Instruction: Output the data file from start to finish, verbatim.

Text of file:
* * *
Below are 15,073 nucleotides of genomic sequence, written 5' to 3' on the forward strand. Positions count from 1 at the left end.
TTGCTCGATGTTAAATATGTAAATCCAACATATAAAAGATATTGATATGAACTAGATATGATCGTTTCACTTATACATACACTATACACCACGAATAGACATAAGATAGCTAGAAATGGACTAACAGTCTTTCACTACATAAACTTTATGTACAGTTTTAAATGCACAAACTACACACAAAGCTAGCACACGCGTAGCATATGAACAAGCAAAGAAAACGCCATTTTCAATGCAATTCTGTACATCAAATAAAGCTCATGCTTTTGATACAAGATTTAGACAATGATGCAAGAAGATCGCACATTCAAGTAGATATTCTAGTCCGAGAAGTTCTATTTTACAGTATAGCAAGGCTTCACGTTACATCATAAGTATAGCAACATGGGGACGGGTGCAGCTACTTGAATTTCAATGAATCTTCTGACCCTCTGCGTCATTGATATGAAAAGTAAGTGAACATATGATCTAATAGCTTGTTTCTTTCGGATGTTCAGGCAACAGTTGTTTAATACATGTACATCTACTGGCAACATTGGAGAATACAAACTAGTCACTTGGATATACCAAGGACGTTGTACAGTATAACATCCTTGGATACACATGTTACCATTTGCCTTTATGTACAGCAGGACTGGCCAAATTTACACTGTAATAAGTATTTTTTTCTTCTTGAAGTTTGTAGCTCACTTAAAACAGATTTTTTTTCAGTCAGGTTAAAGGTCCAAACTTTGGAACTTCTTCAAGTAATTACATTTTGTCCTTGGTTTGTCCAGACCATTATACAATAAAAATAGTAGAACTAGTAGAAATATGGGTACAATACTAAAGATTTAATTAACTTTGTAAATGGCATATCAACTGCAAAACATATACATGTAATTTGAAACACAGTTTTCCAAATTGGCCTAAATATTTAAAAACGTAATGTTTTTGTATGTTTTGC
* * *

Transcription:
Below are 15,073 nucleotides of genomic sequence, written 5' to 3' on the forward strand. Positions count from 1 at the left end.
TTGCTCGATGTTAAATATGTAAATCCAACATATAAAAGATATTGATATGAACTAGATATGATCGTTTCACTTATACATACACTATACACCACGAATAGACATAAGATAGCTAGAAATGGACTAACAGTCTTTCACTACATAAACTTTATGTACAGTTTTAAATGCACAAACTACACACAAAGCTAGCACACGCGTAGCATATGAACAAGCAAAGAAAACGCCATTTTCAATGCAATTCTGTACATCAAATAAAGCTCATGCTTTTGATACAAGATTTAGACAATGATGCAAGAAGATCGCACATTCAAGTAGATATTCTAGTCCGAGAAGTTCTATTTTACAGTATAGCAAGGCTTCACGTTACATCATAAGTATAGCAACATGGGGACGGGTGCAGCTACTTGAATTTCAATGAATCTTCTGACCCTCTGCGTCATTGATATGAAAAGTAAGTGAACATATGATCTAATAGCTTGTTTCTTTCGGATGTTCAGGCAACAGTTGTTTAATACATGTACATCTACTGGCAACATTGGAGAATACAAACTAGTCACTTGGATATACCAAGGACGTTGTACAGTATAACATCCTTGGATACACATGTTACCATTTGCCTTTATGTACAGCAGGACTGGCCAAATTTACACTGTAATAAGTATTTTTTTCTTCTTGAAGTTTGTAGCTCACTTAAAACAGATTTTTTTTCAGTCAGGTTAAAGGTCCAAACTTTGGAACTTCTTCAAGTAATTACATTTTGTCCTTGGTTTGTCCAGACCATTATACAATAAAAATAGTAGAACTAGTAGAAATATGGGTACAATACTAAAGATTTAATTAACTTTGTAAATGGCATATCAACTGCAAAACATATACATGTAATTTGAAACACAGTTTTCCAAATTGGCCTAAATATTTAAAAACGTAATGTTTTTGTATGTTTTGC